Microsoft: Windows 8 GUI Will Be Just Another App

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News Posted: Thu, Sep 1 2011 7:43 PM
Microsoft's Steven Sinofsky has published an update to the Building Windows 8 blog in which he sheds light on how Windows 8 treats the GUI differently than any previous version of the operating system. One of the concerns surrounding Windows 8 has been whether or not the operating system's new 'Metro' UI would supplant the more conventional GUI and whether or not users would be able to switch between the two. Microsoft has already demonstrated an updated version of Explorer's UI structure, as partial proof that the company is devoted to preserving both the old and new presentation methods.

According to Sinofsky, Windows 8 will treat the desktop as an optional environment. He notes that the company's decision to update the fundamentals of Windows' GUI was "an ambitious undertaking—it involves tools, APIs, languages, UI conventions, and even some of the most basic assumptions about a PC. For example, how do you isolate applications from each other, or prevent applications from stealing all your battery power? How can installing (and removing) apps be as quick and painless as changing the channel on the TV? How do you attract the broadest set of developers possible to a new platform? How do you build a touch-first interface with a unique point of view?"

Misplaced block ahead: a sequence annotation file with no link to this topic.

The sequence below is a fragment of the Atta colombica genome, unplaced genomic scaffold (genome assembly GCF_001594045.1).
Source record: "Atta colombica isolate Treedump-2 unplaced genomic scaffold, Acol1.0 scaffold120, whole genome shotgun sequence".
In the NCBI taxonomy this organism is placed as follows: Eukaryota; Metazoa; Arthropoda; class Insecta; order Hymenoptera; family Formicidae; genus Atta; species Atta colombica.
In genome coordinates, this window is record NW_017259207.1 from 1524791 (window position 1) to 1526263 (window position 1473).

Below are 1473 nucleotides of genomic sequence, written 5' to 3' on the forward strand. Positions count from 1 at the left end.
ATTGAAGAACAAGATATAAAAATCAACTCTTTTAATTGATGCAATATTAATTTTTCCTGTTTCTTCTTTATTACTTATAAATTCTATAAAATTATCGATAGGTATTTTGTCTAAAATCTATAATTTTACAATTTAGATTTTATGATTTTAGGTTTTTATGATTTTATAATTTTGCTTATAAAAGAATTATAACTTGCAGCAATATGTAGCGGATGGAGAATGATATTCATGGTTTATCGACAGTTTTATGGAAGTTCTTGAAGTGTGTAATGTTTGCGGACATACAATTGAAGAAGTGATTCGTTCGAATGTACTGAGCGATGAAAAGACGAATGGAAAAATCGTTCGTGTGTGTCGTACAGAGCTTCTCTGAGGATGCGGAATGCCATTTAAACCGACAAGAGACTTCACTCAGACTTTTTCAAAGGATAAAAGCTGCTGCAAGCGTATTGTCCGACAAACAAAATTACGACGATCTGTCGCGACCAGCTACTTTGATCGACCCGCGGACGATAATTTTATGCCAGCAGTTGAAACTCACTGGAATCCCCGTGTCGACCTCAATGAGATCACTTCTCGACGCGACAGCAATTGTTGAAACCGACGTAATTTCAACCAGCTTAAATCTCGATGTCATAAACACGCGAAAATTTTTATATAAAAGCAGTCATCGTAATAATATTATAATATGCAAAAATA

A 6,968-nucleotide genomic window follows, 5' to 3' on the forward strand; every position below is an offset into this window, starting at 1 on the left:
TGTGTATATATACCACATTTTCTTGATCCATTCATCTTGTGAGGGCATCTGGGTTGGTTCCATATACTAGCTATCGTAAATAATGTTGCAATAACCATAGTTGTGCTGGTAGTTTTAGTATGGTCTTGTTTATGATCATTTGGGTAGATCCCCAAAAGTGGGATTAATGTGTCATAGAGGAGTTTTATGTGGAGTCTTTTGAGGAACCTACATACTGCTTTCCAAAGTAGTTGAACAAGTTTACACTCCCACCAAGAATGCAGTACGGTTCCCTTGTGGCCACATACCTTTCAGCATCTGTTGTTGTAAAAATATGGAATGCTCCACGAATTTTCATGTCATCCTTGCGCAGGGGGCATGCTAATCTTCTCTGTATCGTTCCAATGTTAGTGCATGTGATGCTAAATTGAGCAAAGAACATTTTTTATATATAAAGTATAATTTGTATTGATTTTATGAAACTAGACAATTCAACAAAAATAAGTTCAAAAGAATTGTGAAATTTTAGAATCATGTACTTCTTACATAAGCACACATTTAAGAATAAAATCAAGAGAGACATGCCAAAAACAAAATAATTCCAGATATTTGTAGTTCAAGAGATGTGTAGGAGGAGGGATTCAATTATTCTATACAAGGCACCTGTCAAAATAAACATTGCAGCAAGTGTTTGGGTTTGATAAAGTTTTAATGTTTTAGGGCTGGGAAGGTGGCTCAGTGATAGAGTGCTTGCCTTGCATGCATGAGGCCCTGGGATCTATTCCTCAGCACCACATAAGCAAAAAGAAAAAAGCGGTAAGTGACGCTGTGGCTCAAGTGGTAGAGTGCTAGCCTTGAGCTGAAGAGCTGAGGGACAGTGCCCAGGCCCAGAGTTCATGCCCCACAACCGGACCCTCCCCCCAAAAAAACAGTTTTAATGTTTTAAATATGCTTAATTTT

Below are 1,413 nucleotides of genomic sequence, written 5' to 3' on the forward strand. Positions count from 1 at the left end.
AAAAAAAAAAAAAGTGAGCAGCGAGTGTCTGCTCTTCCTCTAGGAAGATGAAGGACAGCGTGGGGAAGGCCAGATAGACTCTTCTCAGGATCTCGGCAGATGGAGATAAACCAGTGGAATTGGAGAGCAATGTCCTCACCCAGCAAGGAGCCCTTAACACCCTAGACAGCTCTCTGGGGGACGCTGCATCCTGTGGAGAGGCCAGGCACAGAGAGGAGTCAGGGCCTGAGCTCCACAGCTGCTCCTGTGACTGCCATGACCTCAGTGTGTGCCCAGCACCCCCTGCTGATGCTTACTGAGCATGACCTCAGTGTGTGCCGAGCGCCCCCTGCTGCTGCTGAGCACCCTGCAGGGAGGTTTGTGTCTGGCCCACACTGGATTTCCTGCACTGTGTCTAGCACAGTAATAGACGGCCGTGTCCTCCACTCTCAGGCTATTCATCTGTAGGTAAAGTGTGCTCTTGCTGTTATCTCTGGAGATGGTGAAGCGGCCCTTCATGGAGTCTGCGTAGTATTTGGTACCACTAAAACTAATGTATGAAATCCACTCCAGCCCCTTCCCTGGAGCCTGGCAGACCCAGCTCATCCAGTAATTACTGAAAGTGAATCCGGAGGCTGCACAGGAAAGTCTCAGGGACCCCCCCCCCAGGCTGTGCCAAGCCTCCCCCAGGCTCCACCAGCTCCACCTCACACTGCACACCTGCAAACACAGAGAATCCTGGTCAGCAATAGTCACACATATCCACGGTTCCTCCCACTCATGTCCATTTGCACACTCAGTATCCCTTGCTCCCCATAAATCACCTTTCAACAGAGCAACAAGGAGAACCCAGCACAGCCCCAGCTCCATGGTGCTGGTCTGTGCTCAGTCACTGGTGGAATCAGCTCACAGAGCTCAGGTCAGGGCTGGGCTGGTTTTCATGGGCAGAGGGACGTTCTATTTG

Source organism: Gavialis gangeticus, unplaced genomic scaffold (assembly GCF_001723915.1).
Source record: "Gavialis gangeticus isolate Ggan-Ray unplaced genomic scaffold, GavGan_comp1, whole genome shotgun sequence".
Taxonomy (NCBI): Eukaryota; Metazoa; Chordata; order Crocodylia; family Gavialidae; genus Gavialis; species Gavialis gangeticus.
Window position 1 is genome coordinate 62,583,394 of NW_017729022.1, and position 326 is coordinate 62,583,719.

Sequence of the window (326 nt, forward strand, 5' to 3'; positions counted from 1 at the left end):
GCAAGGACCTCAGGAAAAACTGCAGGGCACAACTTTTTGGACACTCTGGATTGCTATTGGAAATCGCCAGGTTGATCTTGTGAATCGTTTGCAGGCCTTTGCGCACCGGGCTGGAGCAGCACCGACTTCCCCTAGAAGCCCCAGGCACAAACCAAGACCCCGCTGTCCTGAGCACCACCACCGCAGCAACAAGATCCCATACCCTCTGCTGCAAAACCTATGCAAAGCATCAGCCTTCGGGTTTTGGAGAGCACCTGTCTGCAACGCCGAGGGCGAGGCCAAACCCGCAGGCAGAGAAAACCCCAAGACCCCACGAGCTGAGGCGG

The classic Windows GUI structure, however, remains critically important.
The things that people do today on PCs don’t suddenly go away just because there are new Metro style apps. The mechanisms that people rely on today (mice, physical keyboards, trackpads) don’t suddenly become less useful or “bad” just because touch is also provided as a first-class option. These tools are quite often the most ergonomic, fast, and powerful ways of getting many things done."



We believe there is room for a more elegant, perhaps a more nuanced, approach. You get a beautiful, fast and fluid, Metro style interface and a huge variety of new apps to use...And if you want to stay permanently immersed in that Metro world, you will never see the desktop—we won’t even load it (literally the code will not be loaded) unless you explicitly choose to go there!

But if you do see value in the desktop experience—in precise control, in powerful windowing and file management, in compatibility with hundreds of thousands of existing programs and devices, in support of your business software, those capabilities are right at your fingertips as well. You don’t need to change to a different device if you want to edit photos or movies professionally, create documents for your job or school, manage a large corpus of media or data, or get done the infinite number of things people do with a PC today. And if you don’t want to do any of those “PC” things, then you don’t have to and you’re not paying for them in memory, battery life, or hardware requirements.  If you do want or need this functionality, then you can switch to it with ease and fluidity because Windows is right there. Essentially, you can think of the Windows desktop as just another app.